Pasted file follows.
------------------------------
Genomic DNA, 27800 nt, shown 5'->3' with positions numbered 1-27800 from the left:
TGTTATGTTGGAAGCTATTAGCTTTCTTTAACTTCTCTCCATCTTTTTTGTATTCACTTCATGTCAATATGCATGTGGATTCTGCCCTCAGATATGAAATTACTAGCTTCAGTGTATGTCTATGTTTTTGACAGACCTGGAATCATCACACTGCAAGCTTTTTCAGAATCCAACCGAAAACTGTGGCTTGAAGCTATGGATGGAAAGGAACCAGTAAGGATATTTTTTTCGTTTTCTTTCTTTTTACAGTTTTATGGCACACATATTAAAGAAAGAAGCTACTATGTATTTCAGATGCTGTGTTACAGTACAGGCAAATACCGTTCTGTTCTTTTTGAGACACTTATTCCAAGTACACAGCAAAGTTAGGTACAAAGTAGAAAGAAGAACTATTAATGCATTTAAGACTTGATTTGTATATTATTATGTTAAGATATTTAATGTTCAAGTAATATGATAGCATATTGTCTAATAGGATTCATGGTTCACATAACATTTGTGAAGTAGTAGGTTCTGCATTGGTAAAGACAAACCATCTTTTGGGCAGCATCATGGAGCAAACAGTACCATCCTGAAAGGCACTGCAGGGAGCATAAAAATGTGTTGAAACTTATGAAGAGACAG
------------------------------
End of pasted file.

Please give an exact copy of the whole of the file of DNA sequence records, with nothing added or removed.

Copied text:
Genomic DNA, 27800 nt, shown 5'->3' with positions numbered 1-27800 from the left:
TGTTATGTTGGAAGCTATTAGCTTTCTTTAACTTCTCTCCATCTTTTTTGTATTCACTTCATGTCAATATGCATGTGGATTCTGCCCTCAGATATGAAATTACTAGCTTCAGTGTATGTCTATGTTTTTGACAGACCTGGAATCATCACACTGCAAGCTTTTTCAGAATCCAACCGAAAACTGTGGCTTGAAGCTATGGATGGAAAGGAACCAGTAAGGATATTTTTTTCGTTTTCTTTCTTTTTACAGTTTTATGGCACACATATTAAAGAAAGAAGCTACTATGTATTTCAGATGCTGTGTTACAGTACAGGCAAATACCGTTCTGTTCTTTTTGAGACACTTATTCCAAGTACACAGCAAAGTTAGGTACAAAGTAGAAAGAAGAACTATTAATGCATTTAAGACTTGATTTGTATATTATTATGTTAAGATATTTAATGTTCAAGTAATATGATAGCATATTGTCTAATAGGATTCATGGTTCACATAACATTTGTGAAGTAGTAGGTTCTGCATTGGTAAAGACAAACCATCTTTTGGGCAGCATCATGGAGCAAACAGTACCATCCTGAAAGGCACTGCAGGGAGCATAAAAATGTGTTGAAACTTATGAAGAGACAG